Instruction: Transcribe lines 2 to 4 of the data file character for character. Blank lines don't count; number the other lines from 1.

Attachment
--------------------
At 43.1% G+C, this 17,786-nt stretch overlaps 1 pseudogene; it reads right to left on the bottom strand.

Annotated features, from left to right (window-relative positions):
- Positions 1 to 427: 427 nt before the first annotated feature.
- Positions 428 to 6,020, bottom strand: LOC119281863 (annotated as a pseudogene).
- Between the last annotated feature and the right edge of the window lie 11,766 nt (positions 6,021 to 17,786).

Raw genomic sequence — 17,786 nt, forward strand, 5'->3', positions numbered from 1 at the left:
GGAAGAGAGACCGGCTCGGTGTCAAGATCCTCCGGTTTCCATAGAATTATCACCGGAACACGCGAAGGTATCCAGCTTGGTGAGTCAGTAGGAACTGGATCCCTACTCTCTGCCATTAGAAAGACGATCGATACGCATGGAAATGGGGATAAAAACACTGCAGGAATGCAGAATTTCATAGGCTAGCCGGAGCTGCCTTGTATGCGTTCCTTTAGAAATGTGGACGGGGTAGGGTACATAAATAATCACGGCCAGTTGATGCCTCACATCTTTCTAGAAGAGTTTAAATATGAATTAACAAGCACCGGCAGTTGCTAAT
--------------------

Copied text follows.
Annotated features, from left to right (window-relative positions):
- Positions 1 to 427: 427 nt before the first annotated feature.
- Positions 428 to 6,020, bottom strand: LOC119281863 (annotated as a pseudogene).